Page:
Chuck Burton January 29, 2014 at 02:14 PM
Sorry, Valarie, I just meant that there is no evidence the shooter had any relationship with Brianna, unless it was as a shopper at the skate shop. Don't think that has been established. That she dropping him was about as unlikely as you doing something of the sort. Sorry I was clumsy about it. And the cop you talked with was off the wall.
Carol B January 29, 2014 at 02:47 PM
This is all speculative, including the comment about how long it should take the police to establish evidence of a relationship. The murdered boy's aunt swore that he had no relationship with Breanna--but given that she was an unwed mother who became pregnant at a rather young age, perhaps he wasn't too anxious to introduce her to the family. And perhaps the shooter had a mad crush on her, but she wouldn't give him a tumble. And perhaps he just wished he "had Jesse's girl" and decided to destroy their happiness because he had none of his own. And perhaps the boy had nothing to do with it at all--he just got in the way, when he went after the girl from his neighborhood (they lived 1/2 mile from one another in Silver Spring, according to the reports). And perhaps perhaps perhaps. The only benefit to ANYONE of knowing "why" is closure. It won't bring the victims back--and judging from recent history, it won't change anything the next time some disgruntled kid decides he has the right to take his misery out on the rest of the world.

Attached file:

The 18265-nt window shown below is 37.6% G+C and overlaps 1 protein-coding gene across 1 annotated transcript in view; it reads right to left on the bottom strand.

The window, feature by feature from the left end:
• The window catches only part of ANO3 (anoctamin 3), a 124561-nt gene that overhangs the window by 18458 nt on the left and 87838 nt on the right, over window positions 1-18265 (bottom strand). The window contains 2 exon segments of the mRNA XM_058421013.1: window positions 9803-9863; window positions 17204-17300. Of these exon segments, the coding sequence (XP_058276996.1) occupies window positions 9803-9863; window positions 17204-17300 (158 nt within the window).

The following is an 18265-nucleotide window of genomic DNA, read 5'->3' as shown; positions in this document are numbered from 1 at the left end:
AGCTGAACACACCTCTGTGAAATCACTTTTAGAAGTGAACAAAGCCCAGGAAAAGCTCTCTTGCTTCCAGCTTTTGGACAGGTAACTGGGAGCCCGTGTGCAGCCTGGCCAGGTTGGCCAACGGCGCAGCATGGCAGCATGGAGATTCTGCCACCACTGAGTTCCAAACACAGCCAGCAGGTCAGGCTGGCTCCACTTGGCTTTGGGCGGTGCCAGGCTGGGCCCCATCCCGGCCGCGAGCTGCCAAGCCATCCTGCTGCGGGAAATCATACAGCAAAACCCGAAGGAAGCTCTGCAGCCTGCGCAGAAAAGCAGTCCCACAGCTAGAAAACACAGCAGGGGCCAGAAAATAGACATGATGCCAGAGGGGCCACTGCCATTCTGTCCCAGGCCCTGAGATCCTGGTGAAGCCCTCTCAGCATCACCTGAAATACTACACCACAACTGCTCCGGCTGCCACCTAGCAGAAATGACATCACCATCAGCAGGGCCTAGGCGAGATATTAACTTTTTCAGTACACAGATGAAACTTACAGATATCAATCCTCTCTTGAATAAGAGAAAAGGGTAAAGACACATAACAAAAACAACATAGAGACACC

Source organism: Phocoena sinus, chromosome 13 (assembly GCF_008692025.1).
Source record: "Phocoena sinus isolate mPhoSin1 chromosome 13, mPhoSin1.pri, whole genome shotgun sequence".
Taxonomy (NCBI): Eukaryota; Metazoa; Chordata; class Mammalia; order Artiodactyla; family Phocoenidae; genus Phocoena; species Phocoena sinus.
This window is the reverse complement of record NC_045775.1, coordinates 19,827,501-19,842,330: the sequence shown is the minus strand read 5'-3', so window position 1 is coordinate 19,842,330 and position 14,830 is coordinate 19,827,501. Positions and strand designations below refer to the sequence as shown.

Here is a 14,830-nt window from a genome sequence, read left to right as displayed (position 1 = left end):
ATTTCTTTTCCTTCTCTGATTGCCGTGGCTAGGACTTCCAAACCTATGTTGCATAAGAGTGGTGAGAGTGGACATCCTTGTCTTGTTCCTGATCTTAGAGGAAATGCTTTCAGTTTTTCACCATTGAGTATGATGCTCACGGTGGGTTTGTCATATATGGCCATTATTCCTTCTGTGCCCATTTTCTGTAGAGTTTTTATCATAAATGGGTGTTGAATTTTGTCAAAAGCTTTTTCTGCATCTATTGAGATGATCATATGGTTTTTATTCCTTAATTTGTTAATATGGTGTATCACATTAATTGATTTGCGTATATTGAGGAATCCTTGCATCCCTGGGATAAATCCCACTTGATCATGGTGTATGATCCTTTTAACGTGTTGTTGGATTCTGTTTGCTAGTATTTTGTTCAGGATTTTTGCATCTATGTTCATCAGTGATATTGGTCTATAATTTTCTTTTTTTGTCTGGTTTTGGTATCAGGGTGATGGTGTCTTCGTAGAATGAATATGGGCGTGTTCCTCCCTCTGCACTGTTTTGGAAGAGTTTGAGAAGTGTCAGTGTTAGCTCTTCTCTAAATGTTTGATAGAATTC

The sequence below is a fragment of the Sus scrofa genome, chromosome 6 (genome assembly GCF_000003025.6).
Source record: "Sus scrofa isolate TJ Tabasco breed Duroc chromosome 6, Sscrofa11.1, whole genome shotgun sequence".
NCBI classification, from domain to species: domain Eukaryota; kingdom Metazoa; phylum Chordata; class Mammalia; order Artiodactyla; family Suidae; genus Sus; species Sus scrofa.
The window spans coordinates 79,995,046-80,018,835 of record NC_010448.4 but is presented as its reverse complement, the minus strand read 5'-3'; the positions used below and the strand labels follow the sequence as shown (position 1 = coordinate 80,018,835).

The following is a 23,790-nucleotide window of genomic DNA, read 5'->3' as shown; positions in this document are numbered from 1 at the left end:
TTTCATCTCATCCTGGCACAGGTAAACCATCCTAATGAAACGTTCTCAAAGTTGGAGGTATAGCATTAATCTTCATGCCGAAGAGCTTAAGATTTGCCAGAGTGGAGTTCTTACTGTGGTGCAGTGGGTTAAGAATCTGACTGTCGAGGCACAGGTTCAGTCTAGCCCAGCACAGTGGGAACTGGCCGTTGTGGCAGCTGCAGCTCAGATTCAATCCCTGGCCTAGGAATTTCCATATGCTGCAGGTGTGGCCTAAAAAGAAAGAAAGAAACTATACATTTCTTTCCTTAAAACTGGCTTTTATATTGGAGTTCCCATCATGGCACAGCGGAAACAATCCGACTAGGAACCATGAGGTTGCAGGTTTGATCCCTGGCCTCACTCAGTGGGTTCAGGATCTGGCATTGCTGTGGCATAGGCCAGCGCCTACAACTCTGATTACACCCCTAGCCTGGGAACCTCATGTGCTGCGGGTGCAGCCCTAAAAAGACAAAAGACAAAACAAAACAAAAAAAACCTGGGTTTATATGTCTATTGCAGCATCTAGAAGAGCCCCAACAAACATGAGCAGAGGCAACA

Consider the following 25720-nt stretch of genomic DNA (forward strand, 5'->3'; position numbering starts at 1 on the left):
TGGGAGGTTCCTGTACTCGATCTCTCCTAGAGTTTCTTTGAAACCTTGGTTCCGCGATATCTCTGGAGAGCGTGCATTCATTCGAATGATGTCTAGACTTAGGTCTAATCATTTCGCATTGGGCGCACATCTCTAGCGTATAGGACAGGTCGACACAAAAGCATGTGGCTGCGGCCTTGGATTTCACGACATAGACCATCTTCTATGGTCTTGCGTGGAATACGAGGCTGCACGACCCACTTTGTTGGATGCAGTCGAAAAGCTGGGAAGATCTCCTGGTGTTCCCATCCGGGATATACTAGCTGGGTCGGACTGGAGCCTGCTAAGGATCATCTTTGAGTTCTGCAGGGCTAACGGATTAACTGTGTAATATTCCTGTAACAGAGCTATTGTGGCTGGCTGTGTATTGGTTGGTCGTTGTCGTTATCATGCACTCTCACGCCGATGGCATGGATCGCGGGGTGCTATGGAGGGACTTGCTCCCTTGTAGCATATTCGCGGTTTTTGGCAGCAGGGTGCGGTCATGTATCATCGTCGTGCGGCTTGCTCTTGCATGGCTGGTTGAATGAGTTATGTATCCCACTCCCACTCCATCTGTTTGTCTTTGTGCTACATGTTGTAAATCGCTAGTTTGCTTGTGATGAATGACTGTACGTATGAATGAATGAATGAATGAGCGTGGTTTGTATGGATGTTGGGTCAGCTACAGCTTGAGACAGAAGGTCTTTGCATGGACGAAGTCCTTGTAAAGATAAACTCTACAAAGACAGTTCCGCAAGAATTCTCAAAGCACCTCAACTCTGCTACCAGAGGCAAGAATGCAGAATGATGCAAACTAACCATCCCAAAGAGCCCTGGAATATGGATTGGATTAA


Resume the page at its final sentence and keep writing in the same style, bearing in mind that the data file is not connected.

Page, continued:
Steven Spiegel January 30, 2014 at 12:00 PM
Everyone tries to figure out what was going through the kids head before he went out and committed this horrible act of violence when the truth is no one will ever know but the killer himself. I just don't understand what is going on these days . I am 49 years old and went to High School in the late 70's early 80' and back then this was unheard of . I guess pledging to the allegiance to the flag and a Morning prayer did wonders. Maybe we should bring back some of the ways that we were brought up !! Such as smacking a kid up along side the head when he disrespected his parents . Know they threaten to call 911 . We have no way of teaching family values to kids and without punishing them like we did in the old days . A good butt whipping never hurt anyone. These kids are out of control and when they reach a certain point it turns into a suicide Mission. Parents teach your children that love means more then sex !!! Teach them how to express there feelings without being embarrassed . My father passed away on Dec 31 2013 this year and he whipped my butt as a child and as a young teenager and I love him for having the strength to be able to whip me when needed . He taught me that you have to pay for the wrong things that we do in life . And if a child has no fear of being punished then they tend to do what they want and that's part of the problem these days.
Chuck Burton January 30, 2014 at 12:19 PM
Great points, Steven! Nowadays, people think government should do everything for us, including teaching discipline and responsibility for our actions. Why even have families anymore, if we leave them nothing to do except support just the most basic needs of kids until they can steal for themselves. And that is what government is essentially teaching, these days. Take what you can, and damn what anyone says!
Stephanie Smith February 02, 2014 at 07:39 AM